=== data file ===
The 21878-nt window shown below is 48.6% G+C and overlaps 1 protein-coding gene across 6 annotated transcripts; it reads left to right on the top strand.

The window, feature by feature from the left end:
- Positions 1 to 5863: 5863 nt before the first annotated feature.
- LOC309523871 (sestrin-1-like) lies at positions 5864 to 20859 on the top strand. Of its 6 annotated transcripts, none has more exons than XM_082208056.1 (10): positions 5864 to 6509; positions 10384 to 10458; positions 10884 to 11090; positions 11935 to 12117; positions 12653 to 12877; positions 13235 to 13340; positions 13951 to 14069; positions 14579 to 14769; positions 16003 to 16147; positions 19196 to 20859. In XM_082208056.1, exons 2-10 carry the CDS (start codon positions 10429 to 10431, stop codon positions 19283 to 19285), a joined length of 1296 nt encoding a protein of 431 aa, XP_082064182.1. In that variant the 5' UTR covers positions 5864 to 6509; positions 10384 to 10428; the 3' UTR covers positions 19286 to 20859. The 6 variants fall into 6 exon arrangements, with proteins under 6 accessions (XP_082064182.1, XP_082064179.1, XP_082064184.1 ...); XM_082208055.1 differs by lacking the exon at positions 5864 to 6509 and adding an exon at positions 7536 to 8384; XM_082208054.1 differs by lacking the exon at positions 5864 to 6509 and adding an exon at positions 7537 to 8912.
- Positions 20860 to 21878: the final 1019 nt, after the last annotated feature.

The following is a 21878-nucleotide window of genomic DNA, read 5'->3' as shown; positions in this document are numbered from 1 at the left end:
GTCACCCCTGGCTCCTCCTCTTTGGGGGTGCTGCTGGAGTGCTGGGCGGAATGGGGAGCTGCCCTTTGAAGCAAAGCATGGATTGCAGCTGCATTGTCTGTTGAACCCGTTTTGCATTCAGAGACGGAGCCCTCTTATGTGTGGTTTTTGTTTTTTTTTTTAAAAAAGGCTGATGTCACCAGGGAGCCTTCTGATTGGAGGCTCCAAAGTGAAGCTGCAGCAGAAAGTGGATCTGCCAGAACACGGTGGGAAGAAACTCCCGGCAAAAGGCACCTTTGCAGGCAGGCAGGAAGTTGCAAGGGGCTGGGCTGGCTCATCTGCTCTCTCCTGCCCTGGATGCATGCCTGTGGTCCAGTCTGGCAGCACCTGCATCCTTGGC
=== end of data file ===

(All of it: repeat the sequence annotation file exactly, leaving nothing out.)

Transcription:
The 21878-nt window shown below is 48.6% G+C and overlaps 1 protein-coding gene across 6 annotated transcripts; it reads left to right on the top strand.

The window, feature by feature from the left end:
- Positions 1 to 5863: 5863 nt before the first annotated feature.
- LOC309523871 (sestrin-1-like) lies at positions 5864 to 20859 on the top strand. Of its 6 annotated transcripts, none has more exons than XM_082208056.1 (10): positions 5864 to 6509; positions 10384 to 10458; positions 10884 to 11090; positions 11935 to 12117; positions 12653 to 12877; positions 13235 to 13340; positions 13951 to 14069; positions 14579 to 14769; positions 16003 to 16147; positions 19196 to 20859. In XM_082208056.1, exons 2-10 carry the CDS (start codon positions 10429 to 10431, stop codon positions 19283 to 19285), a joined length of 1296 nt encoding a protein of 431 aa, XP_082064182.1. In that variant the 5' UTR covers positions 5864 to 6509; positions 10384 to 10428; the 3' UTR covers positions 19286 to 20859. The 6 variants fall into 6 exon arrangements, with proteins under 6 accessions (XP_082064182.1, XP_082064179.1, XP_082064184.1 ...); XM_082208055.1 differs by lacking the exon at positions 5864 to 6509 and adding an exon at positions 7536 to 8384; XM_082208054.1 differs by lacking the exon at positions 5864 to 6509 and adding an exon at positions 7537 to 8912.
- Positions 20860 to 21878: the final 1019 nt, after the last annotated feature.

The following is a 21878-nucleotide window of genomic DNA, read 5'->3' as shown; positions in this document are numbered from 1 at the left end:
GTCACCCCTGGCTCCTCCTCTTTGGGGGTGCTGCTGGAGTGCTGGGCGGAATGGGGAGCTGCCCTTTGAAGCAAAGCATGGATTGCAGCTGCATTGTCTGTTGAACCCGTTTTGCATTCAGAGACGGAGCCCTCTTATGTGTGGTTTTTGTTTTTTTTTTTAAAAAAGGCTGATGTCACCAGGGAGCCTTCTGATTGGAGGCTCCAAAGTGAAGCTGCAGCAGAAAGTGGATCTGCCAGAACACGGTGGGAAGAAACTCCCGGCAAAAGGCACCTTTGCAGGCAGGCAGGAAGTTGCAAGGGGCTGGGCTGGCTCATCTGCTCTCTCCTGCCCTGGATGCATGCCTGTGGTCCAGTCTGGCAGCACCTGCATCCTTGGC